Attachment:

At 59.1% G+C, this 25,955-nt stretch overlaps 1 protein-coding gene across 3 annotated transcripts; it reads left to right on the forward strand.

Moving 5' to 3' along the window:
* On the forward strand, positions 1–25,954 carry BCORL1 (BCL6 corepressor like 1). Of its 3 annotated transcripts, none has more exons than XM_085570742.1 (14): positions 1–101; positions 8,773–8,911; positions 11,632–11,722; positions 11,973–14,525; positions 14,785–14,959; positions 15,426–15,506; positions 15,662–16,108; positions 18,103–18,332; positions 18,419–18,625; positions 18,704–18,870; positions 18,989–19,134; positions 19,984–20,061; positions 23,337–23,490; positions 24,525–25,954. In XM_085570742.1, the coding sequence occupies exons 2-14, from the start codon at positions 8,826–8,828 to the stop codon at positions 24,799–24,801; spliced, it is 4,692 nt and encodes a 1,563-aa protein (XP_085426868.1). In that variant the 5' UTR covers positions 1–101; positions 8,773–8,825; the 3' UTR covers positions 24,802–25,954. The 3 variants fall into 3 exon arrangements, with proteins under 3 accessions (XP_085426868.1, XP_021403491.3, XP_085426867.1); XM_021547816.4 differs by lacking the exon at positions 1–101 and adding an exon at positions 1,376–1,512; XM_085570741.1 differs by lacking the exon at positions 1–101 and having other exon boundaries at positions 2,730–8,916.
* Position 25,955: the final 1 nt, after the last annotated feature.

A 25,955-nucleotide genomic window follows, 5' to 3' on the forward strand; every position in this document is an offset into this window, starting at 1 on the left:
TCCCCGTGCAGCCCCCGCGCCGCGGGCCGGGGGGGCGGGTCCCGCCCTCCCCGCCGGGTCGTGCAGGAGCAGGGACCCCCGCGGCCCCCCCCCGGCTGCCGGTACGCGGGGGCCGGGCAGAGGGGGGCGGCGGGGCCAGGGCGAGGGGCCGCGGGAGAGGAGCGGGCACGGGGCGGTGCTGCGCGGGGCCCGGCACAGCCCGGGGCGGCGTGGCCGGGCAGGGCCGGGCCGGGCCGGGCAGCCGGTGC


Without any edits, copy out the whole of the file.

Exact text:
At 59.1% G+C, this 25,955-nt stretch overlaps 1 protein-coding gene across 3 annotated transcripts; it reads left to right on the forward strand.

Moving 5' to 3' along the window:
* On the forward strand, positions 1–25,954 carry BCORL1 (BCL6 corepressor like 1). Of its 3 annotated transcripts, none has more exons than XM_085570742.1 (14): positions 1–101; positions 8,773–8,911; positions 11,632–11,722; positions 11,973–14,525; positions 14,785–14,959; positions 15,426–15,506; positions 15,662–16,108; positions 18,103–18,332; positions 18,419–18,625; positions 18,704–18,870; positions 18,989–19,134; positions 19,984–20,061; positions 23,337–23,490; positions 24,525–25,954. In XM_085570742.1, the coding sequence occupies exons 2-14, from the start codon at positions 8,826–8,828 to the stop codon at positions 24,799–24,801; spliced, it is 4,692 nt and encodes a 1,563-aa protein (XP_085426868.1). In that variant the 5' UTR covers positions 1–101; positions 8,773–8,825; the 3' UTR covers positions 24,802–25,954. The 3 variants fall into 3 exon arrangements, with proteins under 3 accessions (XP_085426868.1, XP_021403491.3, XP_085426867.1); XM_021547816.4 differs by lacking the exon at positions 1–101 and adding an exon at positions 1,376–1,512; XM_085570741.1 differs by lacking the exon at positions 1–101 and having other exon boundaries at positions 2,730–8,916.
* Position 25,955: the final 1 nt, after the last annotated feature.

A 25,955-nucleotide genomic window follows, 5' to 3' on the forward strand; every position in this document is an offset into this window, starting at 1 on the left:
TCCCCGTGCAGCCCCCGCGCCGCGGGCCGGGGGGGCGGGTCCCGCCCTCCCCGCCGGGTCGTGCAGGAGCAGGGACCCCCGCGGCCCCCCCCCGGCTGCCGGTACGCGGGGGCCGGGCAGAGGGGGGCGGCGGGGCCAGGGCGAGGGGCCGCGGGAGAGGAGCGGGCACGGGGCGGTGCTGCGCGGGGCCCGGCACAGCCCGGGGCGGCGTGGCCGGGCAGGGCCGGGCCGGGCCGGGCAGCCGGTGC